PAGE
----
From Pain to Peace

Vayehi By :  Matthew Berkowitz Former Director of Israel Programs, JTS Posted On Dec 20, 2012 / 5773

The response of Joseph’s brothers in the aftermath of Jacob’s death is dramatic: “When Joseph’s brothers saw that their father was dead, they said, ‘What if Joseph still bears a grudge against us and pays us back for all the wrong we did him!’” (Gen. 50:15). The brothers fear and surmise that Joseph will now exact vengeance for their misdeeds. Despite Joseph’s seeming forgiveness and admission that it was God who orchestrated the events that brought him down to save Egypt and his family, they remain stuck in the past. One cannot begrudge their feeling of radical insecurity. Perhaps this is indeed an et ratzon, an auspicious moment for payback. However, what is Joseph’s moving response? First he cries, and then, Torah goes on to teach, “vayinahem otam vayidaber al libam” (he comforted them and spoke to their hearts). How does Joseph’s reaction reflect both on his brothers and on the development of his own character?

Rashi, the prolific medieval exegete, comments, “devarim hamitkablim al halev” (he spoke words that found ready access to their hearts). In Joseph’s thoughtfulness, sensitivity, and creativity, he realizes that he has to set a new course, create a new agenda, and now find a compelling way to connect to the heart of his brothers. With the loss of his father, Joseph sees that he is both in a position of power and in a situation where comfort and reassurance are needed. He senses the fear of his brothers and responds with overwhelming emotion and compassion.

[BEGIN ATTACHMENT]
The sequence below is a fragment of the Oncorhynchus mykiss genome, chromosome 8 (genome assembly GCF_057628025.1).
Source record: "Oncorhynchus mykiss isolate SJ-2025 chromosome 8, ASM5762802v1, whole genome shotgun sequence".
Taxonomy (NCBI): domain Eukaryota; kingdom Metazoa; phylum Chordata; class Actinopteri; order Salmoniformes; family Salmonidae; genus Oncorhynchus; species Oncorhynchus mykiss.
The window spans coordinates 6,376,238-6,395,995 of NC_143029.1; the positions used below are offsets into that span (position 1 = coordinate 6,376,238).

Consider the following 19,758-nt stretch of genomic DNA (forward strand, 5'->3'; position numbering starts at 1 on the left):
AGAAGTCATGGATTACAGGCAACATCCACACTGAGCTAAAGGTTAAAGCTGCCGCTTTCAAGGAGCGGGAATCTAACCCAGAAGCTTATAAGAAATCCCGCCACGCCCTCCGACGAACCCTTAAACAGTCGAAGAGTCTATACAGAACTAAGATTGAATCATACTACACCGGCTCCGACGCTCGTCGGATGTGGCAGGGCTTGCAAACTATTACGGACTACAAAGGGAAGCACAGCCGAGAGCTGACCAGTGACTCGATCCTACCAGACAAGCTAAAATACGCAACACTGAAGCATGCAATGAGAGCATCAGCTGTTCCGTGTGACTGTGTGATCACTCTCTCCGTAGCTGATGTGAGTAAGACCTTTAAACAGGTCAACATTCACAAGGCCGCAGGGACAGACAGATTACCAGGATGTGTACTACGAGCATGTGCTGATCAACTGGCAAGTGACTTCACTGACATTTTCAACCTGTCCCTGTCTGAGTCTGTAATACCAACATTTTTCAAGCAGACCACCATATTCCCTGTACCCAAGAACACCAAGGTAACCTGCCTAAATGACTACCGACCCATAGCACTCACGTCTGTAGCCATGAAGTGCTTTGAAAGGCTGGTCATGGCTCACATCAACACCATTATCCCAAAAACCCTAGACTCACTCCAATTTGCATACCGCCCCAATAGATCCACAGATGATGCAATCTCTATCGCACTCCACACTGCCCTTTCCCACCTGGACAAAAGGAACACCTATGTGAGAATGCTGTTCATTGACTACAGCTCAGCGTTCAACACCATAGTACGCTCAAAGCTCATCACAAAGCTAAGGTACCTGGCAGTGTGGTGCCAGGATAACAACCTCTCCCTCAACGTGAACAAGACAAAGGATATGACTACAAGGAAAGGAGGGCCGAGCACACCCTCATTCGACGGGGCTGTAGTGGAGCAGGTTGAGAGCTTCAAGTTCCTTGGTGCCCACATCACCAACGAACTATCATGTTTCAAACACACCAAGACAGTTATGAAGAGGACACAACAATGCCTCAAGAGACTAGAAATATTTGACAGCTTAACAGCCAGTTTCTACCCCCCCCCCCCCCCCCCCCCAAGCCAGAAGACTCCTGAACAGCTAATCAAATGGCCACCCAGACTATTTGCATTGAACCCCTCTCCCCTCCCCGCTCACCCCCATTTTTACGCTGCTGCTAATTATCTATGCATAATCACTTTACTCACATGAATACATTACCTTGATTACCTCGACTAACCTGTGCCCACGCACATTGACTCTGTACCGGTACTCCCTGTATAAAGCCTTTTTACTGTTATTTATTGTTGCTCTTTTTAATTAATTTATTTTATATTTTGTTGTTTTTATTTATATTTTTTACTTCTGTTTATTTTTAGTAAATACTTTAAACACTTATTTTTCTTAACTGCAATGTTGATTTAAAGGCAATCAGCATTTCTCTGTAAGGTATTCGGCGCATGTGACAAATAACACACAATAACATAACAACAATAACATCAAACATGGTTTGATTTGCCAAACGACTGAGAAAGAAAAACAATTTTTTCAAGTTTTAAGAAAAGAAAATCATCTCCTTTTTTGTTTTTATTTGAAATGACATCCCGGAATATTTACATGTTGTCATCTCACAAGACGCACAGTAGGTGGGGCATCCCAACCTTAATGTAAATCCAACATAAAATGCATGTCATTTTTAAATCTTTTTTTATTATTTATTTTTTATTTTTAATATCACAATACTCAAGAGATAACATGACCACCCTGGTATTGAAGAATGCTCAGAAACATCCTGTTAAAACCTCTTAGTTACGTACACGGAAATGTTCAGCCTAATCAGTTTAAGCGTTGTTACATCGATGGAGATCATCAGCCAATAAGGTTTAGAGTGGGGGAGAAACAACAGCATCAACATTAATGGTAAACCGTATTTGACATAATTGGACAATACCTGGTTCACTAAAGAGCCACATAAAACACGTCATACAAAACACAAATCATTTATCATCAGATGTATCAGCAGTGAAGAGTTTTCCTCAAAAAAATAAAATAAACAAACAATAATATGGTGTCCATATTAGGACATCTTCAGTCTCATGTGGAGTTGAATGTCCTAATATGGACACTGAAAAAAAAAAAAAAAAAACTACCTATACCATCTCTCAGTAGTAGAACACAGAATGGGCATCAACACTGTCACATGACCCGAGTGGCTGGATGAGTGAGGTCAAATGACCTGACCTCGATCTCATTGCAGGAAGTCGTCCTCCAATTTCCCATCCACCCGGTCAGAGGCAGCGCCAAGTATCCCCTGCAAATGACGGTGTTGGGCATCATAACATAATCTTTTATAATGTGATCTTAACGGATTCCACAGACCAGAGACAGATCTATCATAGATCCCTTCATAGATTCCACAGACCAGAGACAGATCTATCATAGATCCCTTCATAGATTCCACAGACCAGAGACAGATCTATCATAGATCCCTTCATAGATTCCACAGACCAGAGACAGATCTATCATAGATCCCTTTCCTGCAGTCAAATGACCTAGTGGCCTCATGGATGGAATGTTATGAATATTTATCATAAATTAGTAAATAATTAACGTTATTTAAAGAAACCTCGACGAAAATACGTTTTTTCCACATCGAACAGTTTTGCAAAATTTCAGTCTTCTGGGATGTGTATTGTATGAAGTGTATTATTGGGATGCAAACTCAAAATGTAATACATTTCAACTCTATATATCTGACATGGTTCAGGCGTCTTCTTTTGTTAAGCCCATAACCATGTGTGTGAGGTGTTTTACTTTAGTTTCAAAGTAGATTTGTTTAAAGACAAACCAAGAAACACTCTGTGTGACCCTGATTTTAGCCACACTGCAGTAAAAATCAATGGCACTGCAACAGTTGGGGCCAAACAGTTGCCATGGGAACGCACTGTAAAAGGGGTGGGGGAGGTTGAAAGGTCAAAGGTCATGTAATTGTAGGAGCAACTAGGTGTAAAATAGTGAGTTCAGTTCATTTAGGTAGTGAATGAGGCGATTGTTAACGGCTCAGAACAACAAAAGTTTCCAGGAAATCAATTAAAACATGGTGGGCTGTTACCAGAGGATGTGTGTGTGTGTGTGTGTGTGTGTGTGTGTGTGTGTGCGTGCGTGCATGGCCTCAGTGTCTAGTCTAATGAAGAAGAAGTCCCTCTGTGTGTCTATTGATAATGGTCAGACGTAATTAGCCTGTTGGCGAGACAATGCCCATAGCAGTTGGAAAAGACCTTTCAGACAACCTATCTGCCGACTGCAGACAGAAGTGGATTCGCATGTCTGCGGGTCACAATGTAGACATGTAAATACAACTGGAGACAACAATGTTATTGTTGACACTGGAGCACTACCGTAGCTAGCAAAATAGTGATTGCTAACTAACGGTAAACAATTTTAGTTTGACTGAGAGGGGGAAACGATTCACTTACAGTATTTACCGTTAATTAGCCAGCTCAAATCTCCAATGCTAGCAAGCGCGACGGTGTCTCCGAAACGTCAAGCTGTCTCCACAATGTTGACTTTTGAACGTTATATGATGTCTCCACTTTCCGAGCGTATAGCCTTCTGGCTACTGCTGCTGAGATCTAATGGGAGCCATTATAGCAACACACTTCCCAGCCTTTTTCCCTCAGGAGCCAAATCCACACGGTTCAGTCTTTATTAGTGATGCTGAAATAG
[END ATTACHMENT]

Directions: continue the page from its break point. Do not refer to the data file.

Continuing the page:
First, Joseph is clearly pained by their reaction. Our protagonist’s tears are testament to his shock. The fact that his brothers remain fearful speaks to an open wound in the family. He realizes fully there is still much emotional work to be done. Second, he makes clear that real power sits solely in the hands of God. Even if he desired to exact punishment on his brothers, it is not his decision to make. As powerful as he appears to be, Joseph communicates the message that God is far more powerful and that He is the ultimate Judge and Decisor. Third, Joseph makes clear that his tale of suffering brought about the saving of many people. Were it not for his painful journey, the nation of Egypt and, indeed, the entire Near East would have been devastated by famine. Joseph brings life. Finally, Joseph gives a personal assurance that he will take care of his family—his brothers and their children. With his remarkable and touching response, Joseph is a model to us all of looking past pain and doing everything one can to make familial peace.

The publication and distribution of A Taste of Torah are made possible by a generous grant from Sam and Marilee Susi.